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Mingorría (Municipality, Castilla y León, Spain)

Last modified: 2017-01-08 by ivan sache
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Flag of Mingorría - Image by Ricardo Gil Turrión, 12 December 2016

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Presentation of Mingorría

The municipality of Mingorría (407 inhabitants in 2015; municipal website) is located 10 km north of Ávila. The municipality is made of the villages of Mingorría and Zorita de los Molinos.

Mingorría was already settled by the Vettones. A zoomorphic sculpture (verraco, aka verraco de piedras, lit., "stone boar", a granite sculpture representing a pig, a boar, a wild boar or a bull, made by the Vettones, a Celtic cattle-herder people. 4th century BC), locally known as the Virgin's Pig, stands close to the chapel of Our Lady of the Rosary (photo). An archeological site dated to the Age of Bronze (2nd century BC) was found close to the old bridge over river Zorita.
The area was resettled in the 11th century by King Alfonso VI. The village is first documented, as Ningorría, on a book of accounts of the Ávila cathedral, dated 1303. The odd name of the village was probably coined by Basque colonists, from two Basque words, mendi, "a mountain / a hill", and gorri, "red".

A local legend claims that the village was established by Basque stone- cutters during the erection of the monastery of San Lorenzo de el Escorial. Here, Mingorría would mean "red disease", referring to an epidemic that suppressed the settlement. The aforementioned historical records debunk this gruesome story.

Ivan Sache, 12 December 2016

Symbols of Mingorría

The flag and arms of Mingorría are prescribed by an Agreement adopted on 7 March 2016 by the Municipal Council, signed on 18 October 2016 by the Mayor and published on 2 November 2016 in the official gazette of Castilla y León, No. 211, pp. 49-414-49,415 (text).
The symbols, which are supported by a memoir written by José María García-Oviedo y Tapia (Escudo y bandera del municipio de Mingorría, 11 February 2016) and were validated on 6 April 2016 by the Chronicler of Arms of Castilla y León, are not described in the Agreement.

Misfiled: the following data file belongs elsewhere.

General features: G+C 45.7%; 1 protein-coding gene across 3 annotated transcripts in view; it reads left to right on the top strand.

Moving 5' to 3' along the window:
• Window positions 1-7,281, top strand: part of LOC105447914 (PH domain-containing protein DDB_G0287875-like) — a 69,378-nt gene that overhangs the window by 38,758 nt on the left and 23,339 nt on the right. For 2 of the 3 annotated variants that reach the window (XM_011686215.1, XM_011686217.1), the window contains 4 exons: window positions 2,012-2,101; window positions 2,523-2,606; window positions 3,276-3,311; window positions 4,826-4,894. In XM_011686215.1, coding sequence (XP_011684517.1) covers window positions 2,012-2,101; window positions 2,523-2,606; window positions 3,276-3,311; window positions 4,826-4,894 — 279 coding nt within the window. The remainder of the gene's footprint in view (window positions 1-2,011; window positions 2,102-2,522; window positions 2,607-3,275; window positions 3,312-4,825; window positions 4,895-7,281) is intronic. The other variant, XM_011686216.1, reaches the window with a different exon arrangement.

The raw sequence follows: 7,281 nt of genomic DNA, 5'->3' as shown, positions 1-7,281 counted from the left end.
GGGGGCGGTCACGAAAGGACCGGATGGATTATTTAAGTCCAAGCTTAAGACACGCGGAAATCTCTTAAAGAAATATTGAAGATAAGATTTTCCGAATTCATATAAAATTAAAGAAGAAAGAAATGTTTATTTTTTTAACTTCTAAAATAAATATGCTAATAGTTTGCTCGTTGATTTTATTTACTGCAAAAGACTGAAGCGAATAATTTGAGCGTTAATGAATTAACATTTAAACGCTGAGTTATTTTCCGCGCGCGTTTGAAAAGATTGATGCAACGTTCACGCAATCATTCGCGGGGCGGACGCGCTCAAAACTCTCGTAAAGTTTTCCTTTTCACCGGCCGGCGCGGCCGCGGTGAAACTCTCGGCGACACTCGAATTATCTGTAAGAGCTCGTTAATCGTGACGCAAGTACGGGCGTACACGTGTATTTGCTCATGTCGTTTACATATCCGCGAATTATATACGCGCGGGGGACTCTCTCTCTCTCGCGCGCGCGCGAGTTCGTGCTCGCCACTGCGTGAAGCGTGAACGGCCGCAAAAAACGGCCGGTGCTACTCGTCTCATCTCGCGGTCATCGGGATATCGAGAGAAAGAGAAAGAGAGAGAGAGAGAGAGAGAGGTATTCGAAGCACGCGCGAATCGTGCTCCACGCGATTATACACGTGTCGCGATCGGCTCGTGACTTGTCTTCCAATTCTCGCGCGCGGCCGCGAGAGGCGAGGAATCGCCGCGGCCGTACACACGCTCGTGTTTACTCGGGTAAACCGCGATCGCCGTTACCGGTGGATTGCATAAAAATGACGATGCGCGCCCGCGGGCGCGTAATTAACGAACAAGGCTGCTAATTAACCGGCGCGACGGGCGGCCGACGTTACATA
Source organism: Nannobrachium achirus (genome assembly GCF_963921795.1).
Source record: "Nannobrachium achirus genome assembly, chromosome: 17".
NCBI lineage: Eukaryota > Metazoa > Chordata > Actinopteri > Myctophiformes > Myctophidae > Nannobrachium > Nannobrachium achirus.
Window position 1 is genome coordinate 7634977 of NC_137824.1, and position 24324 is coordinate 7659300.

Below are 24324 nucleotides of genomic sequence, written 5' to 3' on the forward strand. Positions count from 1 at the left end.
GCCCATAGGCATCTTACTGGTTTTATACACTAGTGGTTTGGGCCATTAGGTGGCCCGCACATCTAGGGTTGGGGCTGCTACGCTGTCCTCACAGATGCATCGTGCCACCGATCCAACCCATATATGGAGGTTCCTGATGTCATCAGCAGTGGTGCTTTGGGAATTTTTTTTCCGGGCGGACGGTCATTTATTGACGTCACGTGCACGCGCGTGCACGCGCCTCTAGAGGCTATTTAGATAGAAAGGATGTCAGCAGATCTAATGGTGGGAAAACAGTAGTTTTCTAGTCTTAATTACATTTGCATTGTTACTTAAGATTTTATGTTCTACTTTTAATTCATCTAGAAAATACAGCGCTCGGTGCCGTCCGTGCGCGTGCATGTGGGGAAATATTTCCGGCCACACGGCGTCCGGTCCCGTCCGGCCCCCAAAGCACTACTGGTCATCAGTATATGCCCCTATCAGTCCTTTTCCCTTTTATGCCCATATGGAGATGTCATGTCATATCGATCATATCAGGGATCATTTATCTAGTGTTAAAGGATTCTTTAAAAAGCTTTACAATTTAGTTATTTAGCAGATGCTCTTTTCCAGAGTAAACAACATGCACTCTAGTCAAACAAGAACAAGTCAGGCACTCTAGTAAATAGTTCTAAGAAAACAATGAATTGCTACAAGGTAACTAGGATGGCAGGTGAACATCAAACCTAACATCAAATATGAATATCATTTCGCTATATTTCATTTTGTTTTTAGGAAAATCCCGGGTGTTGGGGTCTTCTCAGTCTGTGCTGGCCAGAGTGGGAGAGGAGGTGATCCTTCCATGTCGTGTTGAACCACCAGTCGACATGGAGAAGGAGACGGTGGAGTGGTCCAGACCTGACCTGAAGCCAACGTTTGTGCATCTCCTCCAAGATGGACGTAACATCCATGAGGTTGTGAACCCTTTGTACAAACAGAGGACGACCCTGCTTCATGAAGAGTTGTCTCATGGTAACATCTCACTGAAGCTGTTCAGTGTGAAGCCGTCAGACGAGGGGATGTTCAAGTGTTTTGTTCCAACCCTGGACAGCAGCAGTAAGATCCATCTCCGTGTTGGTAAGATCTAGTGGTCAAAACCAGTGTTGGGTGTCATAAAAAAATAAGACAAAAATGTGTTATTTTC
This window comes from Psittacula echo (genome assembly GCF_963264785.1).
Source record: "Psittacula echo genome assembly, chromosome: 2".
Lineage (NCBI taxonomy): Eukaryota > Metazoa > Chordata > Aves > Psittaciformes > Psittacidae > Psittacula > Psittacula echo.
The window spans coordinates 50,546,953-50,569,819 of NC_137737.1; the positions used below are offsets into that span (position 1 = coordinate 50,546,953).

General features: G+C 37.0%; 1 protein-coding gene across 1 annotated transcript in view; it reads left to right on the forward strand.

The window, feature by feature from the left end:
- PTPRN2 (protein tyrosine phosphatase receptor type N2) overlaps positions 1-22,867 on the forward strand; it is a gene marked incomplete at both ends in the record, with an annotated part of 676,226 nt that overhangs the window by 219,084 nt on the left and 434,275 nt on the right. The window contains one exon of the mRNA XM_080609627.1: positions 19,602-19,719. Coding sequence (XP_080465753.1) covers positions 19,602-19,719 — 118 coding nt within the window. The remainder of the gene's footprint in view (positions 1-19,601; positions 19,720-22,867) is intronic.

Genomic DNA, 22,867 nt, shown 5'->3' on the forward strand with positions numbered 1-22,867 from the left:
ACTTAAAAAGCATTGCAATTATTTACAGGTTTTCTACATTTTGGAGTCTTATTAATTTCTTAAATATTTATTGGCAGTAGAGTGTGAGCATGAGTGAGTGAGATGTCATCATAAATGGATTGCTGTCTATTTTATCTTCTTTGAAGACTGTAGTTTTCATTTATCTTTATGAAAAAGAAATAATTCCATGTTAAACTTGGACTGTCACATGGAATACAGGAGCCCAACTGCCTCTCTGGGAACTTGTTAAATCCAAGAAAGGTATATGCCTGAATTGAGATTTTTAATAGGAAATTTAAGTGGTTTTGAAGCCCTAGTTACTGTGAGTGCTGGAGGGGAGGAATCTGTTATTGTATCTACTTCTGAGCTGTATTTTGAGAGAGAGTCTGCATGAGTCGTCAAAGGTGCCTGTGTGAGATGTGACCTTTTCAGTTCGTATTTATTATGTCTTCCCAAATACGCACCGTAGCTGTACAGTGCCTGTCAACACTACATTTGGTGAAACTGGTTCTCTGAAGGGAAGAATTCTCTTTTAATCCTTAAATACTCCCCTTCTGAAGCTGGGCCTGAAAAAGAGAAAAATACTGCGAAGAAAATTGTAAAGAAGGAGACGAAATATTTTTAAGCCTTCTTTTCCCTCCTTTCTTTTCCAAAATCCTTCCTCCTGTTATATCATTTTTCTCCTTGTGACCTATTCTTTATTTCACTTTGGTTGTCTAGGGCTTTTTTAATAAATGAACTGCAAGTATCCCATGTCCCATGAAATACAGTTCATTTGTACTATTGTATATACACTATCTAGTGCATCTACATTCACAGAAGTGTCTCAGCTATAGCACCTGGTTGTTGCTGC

The designer of the symbols proposed a set of flags, all in proportions 2:3 and charged in the center with the municipal coat of arms:
- horizontally divided white-blue;
- vertically divided blue-white;
- horizontally divided blue-white-red;
- vertically divided white-red.
The vertically divided blue-white flag was eventually adopted.

The coat of arms is described by its designer as follows:

Coat of arms: Quadrangular shield rounded-off in base, aka shield of Spanish type. Per pale, 1. Gules a gryphon rampant or armed azure crowned with a Marquis' coronet. A bordure with eight saltires or, 2a. Azure St. Peter's keys or and argent, 2b. Argent the Piedra Caballera proper on a base vert. Inescutcheon. Or a St. Michael Apostle trampling the demon all proper. [Crown not mentioned]

The first quarter features the arms of the Peral lineage, Marquis of Legarda and lords of Mingorría until the middle of the 19th century.
The second quarter is a tribute to the town's patron saint.
The third quarter features the municipality's landmark (photo).
The inescutcheon refers to Zorita de los Molinos, featuring its patron saint.

The symbols were validated by the four Municipal Councillors from the majority (PP), while the two Councillors from the opposition (IU) rejected it.
The symbols were deemed esperpento (ugly), not representative either of the history or the idiosyncrasy of the municipality. The arms should include ethnographic, topographic, cultural and social references connected with the history and the most salient traditions of the village, instead of feudal and ecclesiastic references. For instance, the stone quarries, for which the village is famous all over Iberia, are not represented. The zoomorphic sculpture should have been featured as a tribute to the early settlers of the area. The opponents also stated that Zorita de los Molinos is represented in the central part of the shield, while it was never prominent in the municipality; if required, a grain mill would be much more representative of the village.
The selected flag was also criticized because of the use of the blue colour rather than the colours of Castilla y León, lacking the red colour alluded to in the town's name; moreover, the proposals should have been submitted to public vote.
[IU Mingorría Facebook post, 11 March 2016; IU Mingorría press conference, 11 November 2016]

Ivan Sache, 12 December 2016